From the fine article, and a detail noted in AL’s post:

    It is always hard to say what causes a final break—a firing, a divorce—but, clearly, a last straw came a few weeks ago, when Abramson, who made little secret of her displeasure with Sulzberger, decided to hire a lawyer to complain that her salary was not equal to that of her predecessor

  147. 147
    Omnes Omnibus says:

    @TooManyJens: @elm: Part of that is when she brought the lawyer in. At her level, she should (and perhaps) did have a lawyer handling the negotiation from the beginning.

    FWIW I have always found it much easier to negotiate on behalf of a client that on my own behalf.

  148. 148
    🌷 Martin says:

    @TooManyJens:

    Abramson’s bringing in a lawyer was at the very least “part of a pattern that caused frustration” with her.

    The NYTimes doesn’t rely on their own lawyers? So management is allowed, in this case, a small army of lawyers, but workers aren’t allowed one? I know it’s frustrating when the sides are 50 against 2, when they used to be 50 against 1, but I think we ought to be able to come to terms with such things.

  149. 149
    Schlemizel says:

    @Omnes Omnibus:
    You and burnsie are exactly right. If it is important don’t negotiate for yourself, get an intermediary. That removes the passion potential pitfalls. A lawyer should be a good at this part. Yes, it makes it a little slower but I think you end up with a better deal and both sides can walk away and blame their lawyers so no hard feelings. At least that is how it is with grown ups. No way I sign a $500k deal without one.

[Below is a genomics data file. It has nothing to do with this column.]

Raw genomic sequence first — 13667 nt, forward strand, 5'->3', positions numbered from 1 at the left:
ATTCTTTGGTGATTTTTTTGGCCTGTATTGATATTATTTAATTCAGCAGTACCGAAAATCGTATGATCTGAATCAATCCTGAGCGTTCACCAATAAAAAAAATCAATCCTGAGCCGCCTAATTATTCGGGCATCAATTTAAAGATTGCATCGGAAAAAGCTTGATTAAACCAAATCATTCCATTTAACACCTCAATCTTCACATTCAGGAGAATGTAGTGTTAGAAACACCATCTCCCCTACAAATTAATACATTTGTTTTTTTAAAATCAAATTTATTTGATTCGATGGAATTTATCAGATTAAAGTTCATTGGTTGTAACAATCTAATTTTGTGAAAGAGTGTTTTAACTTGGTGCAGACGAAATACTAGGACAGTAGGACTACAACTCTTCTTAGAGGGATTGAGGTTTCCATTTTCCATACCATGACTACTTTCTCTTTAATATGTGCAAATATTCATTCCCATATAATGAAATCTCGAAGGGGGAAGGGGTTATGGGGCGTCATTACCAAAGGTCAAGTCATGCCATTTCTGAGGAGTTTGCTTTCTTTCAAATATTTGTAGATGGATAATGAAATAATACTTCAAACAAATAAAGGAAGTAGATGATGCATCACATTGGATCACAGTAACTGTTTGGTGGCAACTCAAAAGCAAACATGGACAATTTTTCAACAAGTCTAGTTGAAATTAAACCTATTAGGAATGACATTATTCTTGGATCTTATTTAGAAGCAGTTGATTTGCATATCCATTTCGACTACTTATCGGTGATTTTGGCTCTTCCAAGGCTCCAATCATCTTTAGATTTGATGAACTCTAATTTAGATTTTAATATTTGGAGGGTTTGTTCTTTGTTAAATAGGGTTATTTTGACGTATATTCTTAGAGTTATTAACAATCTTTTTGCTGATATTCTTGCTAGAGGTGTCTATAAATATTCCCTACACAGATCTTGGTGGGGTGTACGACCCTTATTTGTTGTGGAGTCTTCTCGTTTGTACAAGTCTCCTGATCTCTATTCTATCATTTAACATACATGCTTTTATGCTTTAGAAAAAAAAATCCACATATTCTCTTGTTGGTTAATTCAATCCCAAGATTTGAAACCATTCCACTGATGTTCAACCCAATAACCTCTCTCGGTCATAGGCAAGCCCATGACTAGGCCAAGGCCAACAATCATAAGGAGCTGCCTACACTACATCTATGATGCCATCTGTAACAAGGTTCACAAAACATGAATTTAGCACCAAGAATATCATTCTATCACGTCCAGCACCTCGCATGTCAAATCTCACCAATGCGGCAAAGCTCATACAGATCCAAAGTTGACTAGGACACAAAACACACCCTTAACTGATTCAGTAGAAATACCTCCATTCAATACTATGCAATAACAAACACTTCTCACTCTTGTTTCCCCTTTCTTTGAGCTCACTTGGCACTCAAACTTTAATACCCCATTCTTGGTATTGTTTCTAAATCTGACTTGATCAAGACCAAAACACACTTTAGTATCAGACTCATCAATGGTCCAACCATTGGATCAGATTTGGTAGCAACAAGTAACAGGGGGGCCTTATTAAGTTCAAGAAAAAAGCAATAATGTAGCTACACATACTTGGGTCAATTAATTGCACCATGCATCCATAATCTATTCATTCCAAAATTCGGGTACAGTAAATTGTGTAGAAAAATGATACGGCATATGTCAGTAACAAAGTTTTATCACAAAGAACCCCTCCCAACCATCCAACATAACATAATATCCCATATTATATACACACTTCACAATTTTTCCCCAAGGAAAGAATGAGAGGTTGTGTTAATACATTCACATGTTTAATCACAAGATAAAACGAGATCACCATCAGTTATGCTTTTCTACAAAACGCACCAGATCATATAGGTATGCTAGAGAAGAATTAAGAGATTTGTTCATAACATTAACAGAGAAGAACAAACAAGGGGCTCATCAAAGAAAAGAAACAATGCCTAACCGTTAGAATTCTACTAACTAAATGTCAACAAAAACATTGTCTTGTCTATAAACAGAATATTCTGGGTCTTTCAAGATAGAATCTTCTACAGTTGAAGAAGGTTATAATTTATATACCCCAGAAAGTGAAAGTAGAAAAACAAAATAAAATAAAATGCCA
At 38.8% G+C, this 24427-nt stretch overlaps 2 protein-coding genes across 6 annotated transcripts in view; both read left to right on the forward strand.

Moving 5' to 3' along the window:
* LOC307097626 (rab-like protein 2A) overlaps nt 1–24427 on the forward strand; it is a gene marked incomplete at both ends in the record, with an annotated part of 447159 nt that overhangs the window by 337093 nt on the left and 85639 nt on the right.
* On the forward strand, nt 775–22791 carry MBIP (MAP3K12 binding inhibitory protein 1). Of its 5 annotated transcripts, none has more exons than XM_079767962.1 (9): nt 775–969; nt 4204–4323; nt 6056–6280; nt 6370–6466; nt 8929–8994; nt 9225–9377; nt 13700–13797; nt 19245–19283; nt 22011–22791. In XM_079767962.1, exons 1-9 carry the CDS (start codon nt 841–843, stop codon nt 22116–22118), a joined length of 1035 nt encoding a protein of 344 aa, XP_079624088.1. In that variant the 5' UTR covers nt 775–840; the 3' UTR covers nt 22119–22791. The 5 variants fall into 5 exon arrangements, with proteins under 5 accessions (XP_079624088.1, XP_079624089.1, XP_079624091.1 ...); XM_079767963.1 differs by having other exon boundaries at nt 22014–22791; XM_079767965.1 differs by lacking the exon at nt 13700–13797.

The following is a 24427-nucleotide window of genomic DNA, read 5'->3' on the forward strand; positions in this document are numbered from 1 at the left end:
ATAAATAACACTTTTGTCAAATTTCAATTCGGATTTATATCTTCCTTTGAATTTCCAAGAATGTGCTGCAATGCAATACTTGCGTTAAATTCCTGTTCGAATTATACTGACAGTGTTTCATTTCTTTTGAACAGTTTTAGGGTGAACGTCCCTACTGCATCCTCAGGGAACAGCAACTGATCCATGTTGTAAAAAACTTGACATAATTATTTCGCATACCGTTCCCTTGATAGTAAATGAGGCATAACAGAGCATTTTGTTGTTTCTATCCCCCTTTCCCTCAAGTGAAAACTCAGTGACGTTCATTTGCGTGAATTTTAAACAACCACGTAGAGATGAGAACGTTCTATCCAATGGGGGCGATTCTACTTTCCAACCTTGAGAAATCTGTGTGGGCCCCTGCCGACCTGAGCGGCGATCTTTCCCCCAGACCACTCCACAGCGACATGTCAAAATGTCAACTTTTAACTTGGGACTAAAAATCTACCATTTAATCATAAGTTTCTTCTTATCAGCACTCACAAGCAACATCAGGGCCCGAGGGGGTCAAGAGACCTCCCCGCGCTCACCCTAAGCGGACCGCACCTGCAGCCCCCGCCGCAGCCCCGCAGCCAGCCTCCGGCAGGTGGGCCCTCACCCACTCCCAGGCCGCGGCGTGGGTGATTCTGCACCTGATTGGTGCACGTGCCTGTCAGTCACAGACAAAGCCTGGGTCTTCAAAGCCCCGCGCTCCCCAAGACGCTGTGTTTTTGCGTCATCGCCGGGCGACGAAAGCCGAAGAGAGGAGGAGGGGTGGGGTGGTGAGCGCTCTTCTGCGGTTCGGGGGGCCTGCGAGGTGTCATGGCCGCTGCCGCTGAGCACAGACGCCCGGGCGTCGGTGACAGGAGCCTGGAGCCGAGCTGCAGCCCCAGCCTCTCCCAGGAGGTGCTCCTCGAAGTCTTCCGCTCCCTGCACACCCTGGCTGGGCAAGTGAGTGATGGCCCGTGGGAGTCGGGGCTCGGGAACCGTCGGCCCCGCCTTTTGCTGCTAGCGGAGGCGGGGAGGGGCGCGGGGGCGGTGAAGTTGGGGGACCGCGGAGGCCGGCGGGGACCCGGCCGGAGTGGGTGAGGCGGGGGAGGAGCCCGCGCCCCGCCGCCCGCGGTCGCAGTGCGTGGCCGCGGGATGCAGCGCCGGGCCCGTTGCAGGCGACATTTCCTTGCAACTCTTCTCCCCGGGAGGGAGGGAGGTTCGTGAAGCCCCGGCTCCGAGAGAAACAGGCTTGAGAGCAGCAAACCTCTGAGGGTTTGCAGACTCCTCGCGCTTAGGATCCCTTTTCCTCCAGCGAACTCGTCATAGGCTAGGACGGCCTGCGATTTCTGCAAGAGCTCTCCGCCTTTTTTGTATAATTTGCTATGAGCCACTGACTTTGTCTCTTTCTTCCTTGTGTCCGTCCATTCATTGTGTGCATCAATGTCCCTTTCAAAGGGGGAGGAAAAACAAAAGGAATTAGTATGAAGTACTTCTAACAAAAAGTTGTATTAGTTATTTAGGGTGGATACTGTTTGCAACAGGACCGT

150. 150
    🌷 Martin says:

    @Omnes Omnibus:

    FWIW I have always found it much easier to negotiate on behalf of a client that on my own behalf.

    Of course. As an employee I have a relationship with these people that I hope will be ongoing. I have at least some degree of emotional attachment. You can push as hard as you want. You get to walk away clean at the end.

    That’s not a slight. It’s a legitimate benefit of the arrangement.

  151. 151
    Roger Moore says:

    @burnspbesq:

    However, if your lawyer negotiates too hard, that’s just lawyers doing what they do, and doesn’t reflect on you.

    Except that having a lawyer negotiate for you shows you are suspicious of management and not a team player.

  152. 152
    Schlemizel says:

    @🌷 Martin:
    Yes, this is what I found. Until you get to the top .1% you don’t get a lawyer but the company does. I can’t imagine why the company wants it that way . . . no possible hint of a clue of the inkling of an idea why they like it that way.

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    Omnes Omnibus says:

    @🌷 Martin: Look at pro athletes. Their contract negotiations are handled by their agents who are almost all lawyers.

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    Roger Moore says:

    @Schlemizel:

    Until you get to the top .1% you don’t get a lawyer but the company does.